What We Talk About When We Talk About India
Ananya Vajpeyi’s first book, she tells SHOUGAT DASGUPTA, is about the intellectual tumult from which a nation emerged
“of the search for the self. I became interested in swaraj because I started teaching modern Indian and South Asian history in a history department for the first time, and one of the texts that I taught was Gandhi’s Hind Swaraj. The more I read it, the more I was convinced of its importance and curious about the context of ideas from which it emerged and in which it had a role to play.”
What emerges from Righteous Republic is a sense of the intellectual ferment in India from the turn of the 20th century up to Independence; the sense of men, not just the five in the book, thinking up and imagining a country, rather than just being handed one by the British. The book is as much literary and art criticism as it is history, requiring of Vajpeyi some agile reading. She makes connections her five principals themselves may not have made, particularly in her excellent chapter on Abanindranath Tagore, making us consider afresh men and ideas to which we seem to have become inured.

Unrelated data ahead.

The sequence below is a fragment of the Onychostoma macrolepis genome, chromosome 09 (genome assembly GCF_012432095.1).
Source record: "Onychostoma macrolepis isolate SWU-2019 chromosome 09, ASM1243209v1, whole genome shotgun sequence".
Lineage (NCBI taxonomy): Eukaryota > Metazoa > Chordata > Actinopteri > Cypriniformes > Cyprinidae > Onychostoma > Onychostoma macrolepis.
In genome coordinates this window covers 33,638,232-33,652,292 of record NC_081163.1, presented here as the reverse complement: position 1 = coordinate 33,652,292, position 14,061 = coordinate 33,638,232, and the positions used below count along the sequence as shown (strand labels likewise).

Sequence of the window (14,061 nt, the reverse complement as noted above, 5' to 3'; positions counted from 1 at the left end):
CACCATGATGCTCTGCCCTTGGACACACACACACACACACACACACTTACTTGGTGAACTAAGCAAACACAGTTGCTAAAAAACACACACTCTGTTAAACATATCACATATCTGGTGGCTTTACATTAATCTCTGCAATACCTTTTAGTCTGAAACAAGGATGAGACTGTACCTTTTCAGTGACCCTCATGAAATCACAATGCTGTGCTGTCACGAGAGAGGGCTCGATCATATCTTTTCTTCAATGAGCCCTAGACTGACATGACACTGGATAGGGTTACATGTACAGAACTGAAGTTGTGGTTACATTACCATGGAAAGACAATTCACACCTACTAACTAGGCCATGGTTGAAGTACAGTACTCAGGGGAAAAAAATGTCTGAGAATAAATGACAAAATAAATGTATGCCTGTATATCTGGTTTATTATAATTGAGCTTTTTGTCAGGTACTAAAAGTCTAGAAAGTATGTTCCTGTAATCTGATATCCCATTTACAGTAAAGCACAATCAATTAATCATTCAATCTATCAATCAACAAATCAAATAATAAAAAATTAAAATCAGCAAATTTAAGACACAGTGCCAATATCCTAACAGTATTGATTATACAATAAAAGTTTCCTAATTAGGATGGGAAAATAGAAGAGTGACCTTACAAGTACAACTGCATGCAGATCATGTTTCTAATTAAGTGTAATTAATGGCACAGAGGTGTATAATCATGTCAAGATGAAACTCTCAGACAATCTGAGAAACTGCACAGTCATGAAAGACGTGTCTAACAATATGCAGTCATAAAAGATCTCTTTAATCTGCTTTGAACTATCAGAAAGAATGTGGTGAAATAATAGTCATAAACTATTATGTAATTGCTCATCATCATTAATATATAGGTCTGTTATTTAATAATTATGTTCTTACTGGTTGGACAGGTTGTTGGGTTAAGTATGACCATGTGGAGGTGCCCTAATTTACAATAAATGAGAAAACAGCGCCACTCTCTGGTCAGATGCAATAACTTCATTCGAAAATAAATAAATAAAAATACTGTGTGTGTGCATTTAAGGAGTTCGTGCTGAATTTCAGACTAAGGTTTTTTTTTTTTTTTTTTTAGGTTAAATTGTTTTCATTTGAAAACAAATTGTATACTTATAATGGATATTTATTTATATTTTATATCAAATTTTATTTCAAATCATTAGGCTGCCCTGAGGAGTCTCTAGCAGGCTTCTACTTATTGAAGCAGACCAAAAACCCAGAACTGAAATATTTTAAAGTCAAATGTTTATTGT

Vajpeyi tells me she moved back to Delhi to be “part of a conversation”. It is conversation, an immersion in ideas that vivifies Righteous Republic and forces readers to acknowledge the moral impulses that spurred the creation of India. Vajpeyi won’t be drawn into a comparison with the present day, insisting that “alternative ideas continue to thrive in small, ignored pockets”. The reader, despairing at venality and cynicism, must hope she’s right.
• Examining the ingrained Ananya Vajpeyi